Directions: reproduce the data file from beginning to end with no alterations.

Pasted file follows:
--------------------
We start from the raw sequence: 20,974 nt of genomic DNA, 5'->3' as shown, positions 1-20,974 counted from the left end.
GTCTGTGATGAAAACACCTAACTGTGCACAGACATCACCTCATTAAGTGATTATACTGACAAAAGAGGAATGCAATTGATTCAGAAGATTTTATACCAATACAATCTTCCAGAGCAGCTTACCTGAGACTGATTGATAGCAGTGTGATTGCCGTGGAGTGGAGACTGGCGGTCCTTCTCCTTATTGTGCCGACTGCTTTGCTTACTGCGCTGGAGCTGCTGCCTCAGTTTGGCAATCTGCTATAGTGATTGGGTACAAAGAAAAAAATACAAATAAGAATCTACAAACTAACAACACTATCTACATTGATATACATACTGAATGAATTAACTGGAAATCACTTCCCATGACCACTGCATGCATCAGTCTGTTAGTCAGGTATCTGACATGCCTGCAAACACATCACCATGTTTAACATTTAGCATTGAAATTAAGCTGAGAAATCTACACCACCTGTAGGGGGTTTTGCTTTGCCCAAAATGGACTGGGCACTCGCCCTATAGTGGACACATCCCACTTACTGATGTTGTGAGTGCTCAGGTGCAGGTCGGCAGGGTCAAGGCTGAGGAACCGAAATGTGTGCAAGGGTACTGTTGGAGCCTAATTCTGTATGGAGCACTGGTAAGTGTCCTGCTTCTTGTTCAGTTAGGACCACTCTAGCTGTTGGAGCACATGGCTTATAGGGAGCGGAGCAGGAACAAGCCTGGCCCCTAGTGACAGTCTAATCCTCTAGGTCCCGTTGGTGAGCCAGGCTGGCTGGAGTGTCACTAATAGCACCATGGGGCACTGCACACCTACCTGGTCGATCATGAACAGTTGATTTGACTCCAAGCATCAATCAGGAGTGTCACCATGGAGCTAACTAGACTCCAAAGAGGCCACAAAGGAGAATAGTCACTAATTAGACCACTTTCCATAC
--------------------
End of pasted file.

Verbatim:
We start from the raw sequence: 20,974 nt of genomic DNA, 5'->3' as shown, positions 1-20,974 counted from the left end.
GTCTGTGATGAAAACACCTAACTGTGCACAGACATCACCTCATTAAGTGATTATACTGACAAAAGAGGAATGCAATTGATTCAGAAGATTTTATACCAATACAATCTTCCAGAGCAGCTTACCTGAGACTGATTGATAGCAGTGTGATTGCCGTGGAGTGGAGACTGGCGGTCCTTCTCCTTATTGTGCCGACTGCTTTGCTTACTGCGCTGGAGCTGCTGCCTCAGTTTGGCAATCTGCTATAGTGATTGGGTACAAAGAAAAAAATACAAATAAGAATCTACAAACTAACAACACTATCTACATTGATATACATACTGAATGAATTAACTGGAAATCACTTCCCATGACCACTGCATGCATCAGTCTGTTAGTCAGGTATCTGACATGCCTGCAAACACATCACCATGTTTAACATTTAGCATTGAAATTAAGCTGAGAAATCTACACCACCTGTAGGGGGTTTTGCTTTGCCCAAAATGGACTGGGCACTCGCCCTATAGTGGACACATCCCACTTACTGATGTTGTGAGTGCTCAGGTGCAGGTCGGCAGGGTCAAGGCTGAGGAACCGAAATGTGTGCAAGGGTACTGTTGGAGCCTAATTCTGTATGGAGCACTGGTAAGTGTCCTGCTTCTTGTTCAGTTAGGACCACTCTAGCTGTTGGAGCACATGGCTTATAGGGAGCGGAGCAGGAACAAGCCTGGCCCCTAGTGACAGTCTAATCCTCTAGGTCCCGTTGGTGAGCCAGGCTGGCTGGAGTGTCACTAATAGCACCATGGGGCACTGCACACCTACCTGGTCGATCATGAACAGTTGATTTGACTCCAAGCATCAATCAGGAGTGTCACCATGGAGCTAACTAGACTCCAAAGAGGCCACAAAGGAGAATAGTCACTAATTAGACCACTTTCCATAC